On High Housing Costs, Maura Healey Treats Crumbs As A Serious Solution 

Printed from: https://newbostonpost.com/2023/10/10/on-high-housing-costs-maura-healey-treats-crumbs-as-a-serious-solution/

It’s hard to believe that a troll didn’t write a tweet that appeared on the Twitter account of the governor of Massachusetts recently. 

Massachusetts Governor Maura Healey touted a recent tax package she signed into law for helping renters who can’t afford to make a down payment on a home — after signing a tax package into law that gives Bay State renters crumbs.

“Parents giving up shifts to save on child care,” Healey recently tweeted along with a video of her signing the tax cut package into law. “Recent grads looking for jobs in other states. Renters who can’t save for a down payment. Seniors struggling to stay in lifelong homes. We’re cutting taxes for them — for everyone feeling the squeeze of high costs.”

If you trust Governor Healey or haven’t read up on the tax bill, you might think she did some great favor to renters, addressing the high cost of rent and homes in Massachusetts.

But you’d be wrong.

The tax package increased the rental deduction in Massachusetts from $3,000 per year to $4,000 per year. No, that’s not a $1,000 rental tax credit. That means renters can show the state $1,000 less income than they make so they don’t pay taxes on that $1,000. However, income earned under $1 million in Massachusetts is taxed at a flat 5 percent rate — and 5 percent of $1,000 is $50.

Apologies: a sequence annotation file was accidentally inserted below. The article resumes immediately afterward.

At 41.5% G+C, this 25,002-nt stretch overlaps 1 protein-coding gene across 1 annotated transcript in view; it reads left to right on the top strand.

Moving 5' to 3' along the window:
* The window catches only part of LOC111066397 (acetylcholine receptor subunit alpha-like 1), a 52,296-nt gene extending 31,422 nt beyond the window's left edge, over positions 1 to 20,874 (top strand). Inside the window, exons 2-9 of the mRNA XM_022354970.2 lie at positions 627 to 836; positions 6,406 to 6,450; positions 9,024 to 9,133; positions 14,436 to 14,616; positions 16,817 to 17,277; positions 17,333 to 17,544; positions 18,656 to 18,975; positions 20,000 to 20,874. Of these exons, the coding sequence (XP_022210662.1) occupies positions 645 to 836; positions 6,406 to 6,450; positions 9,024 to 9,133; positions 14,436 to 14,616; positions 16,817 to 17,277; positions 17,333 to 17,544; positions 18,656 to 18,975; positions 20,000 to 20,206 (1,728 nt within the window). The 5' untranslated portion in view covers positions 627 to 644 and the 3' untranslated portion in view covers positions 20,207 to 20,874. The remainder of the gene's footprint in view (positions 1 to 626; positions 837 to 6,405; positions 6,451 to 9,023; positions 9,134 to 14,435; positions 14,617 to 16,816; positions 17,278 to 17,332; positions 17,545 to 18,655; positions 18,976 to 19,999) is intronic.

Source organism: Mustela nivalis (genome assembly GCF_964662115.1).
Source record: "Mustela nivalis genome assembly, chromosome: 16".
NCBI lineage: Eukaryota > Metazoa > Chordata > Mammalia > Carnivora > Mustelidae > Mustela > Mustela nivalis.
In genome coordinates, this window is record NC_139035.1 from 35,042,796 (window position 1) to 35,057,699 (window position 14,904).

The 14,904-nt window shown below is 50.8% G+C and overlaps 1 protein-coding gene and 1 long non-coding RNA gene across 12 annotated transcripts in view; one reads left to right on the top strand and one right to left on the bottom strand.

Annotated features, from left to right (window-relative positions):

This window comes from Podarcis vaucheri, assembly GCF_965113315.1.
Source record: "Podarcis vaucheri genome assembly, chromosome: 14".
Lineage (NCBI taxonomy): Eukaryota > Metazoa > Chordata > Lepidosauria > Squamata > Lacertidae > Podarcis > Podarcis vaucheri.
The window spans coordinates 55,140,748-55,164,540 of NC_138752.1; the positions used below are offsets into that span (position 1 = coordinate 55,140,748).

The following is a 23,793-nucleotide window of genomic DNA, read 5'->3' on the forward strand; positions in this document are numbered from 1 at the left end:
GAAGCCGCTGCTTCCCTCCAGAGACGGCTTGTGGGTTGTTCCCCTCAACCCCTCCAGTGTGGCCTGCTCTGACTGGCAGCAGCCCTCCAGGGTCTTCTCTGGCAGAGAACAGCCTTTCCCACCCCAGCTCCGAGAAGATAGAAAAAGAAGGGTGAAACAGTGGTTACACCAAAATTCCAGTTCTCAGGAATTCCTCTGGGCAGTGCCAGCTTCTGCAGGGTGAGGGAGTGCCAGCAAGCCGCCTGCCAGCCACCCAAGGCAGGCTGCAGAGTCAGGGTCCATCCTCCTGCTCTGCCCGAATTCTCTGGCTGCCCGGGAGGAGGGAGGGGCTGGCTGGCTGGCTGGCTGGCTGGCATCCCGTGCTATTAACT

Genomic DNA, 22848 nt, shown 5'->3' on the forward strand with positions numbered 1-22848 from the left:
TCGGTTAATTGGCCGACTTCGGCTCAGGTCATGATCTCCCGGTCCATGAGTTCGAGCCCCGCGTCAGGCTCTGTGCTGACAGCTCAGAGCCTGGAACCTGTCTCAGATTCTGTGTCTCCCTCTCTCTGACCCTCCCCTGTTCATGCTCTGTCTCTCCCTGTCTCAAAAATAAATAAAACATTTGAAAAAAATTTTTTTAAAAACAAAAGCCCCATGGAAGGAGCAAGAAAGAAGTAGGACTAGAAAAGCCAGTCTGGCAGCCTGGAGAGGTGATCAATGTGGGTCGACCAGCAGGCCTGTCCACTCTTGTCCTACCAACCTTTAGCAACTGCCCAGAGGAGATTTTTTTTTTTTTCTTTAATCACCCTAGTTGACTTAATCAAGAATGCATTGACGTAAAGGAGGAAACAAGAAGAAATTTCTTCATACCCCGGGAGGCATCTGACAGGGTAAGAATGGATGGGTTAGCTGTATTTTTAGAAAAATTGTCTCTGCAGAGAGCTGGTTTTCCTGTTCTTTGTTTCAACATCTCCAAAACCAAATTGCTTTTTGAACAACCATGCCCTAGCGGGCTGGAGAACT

That’s right:  Healey is touting saving renters a whopping $50 a year as some serious form of relief for renters; that’s $4.25 per month. You can’t even buy a Big Mac for $4.25 these days; that will typically run you $4.87 in Massachusetts, according to CNBC

Mentioning down payments in the context of a $50-per-year tax break is insane. The median home price in Massachusetts is $554,205, according to Rocket Mortgage. Say you want to buy a starter home that costs even $250,000 — something that is hard to find in the Boston metro area; you would likely need to put 20 percent down to make that down payment. The good news:  if you rent for 1,000 years, that extra $50 per year will get you the $50,000 you need to make a down payment on a starter home. So if you want to wait it out until 3023, Healey will provide you with the help you need to buy a home. 

Let’s say you’re passing for the moment on the 1,000-year mortgage.  This “tax break” does little for renters in the midst of sky-high rents. The average rent in Boston increased from $3,113 per month to $3,405 from December 2021 to December 2022, according to Forbes — an increase of nearly $300 per month, or nearly $3,600 per year. So that extra $4.25 per month will help such people immensely. 

If this is Healey’s idea of helping renters afford the Bay State’s high cost of living, a lot of people are in trouble.

It’s a good reminder that the government is not interested or capable of solving many problems ordinary Americans face. 


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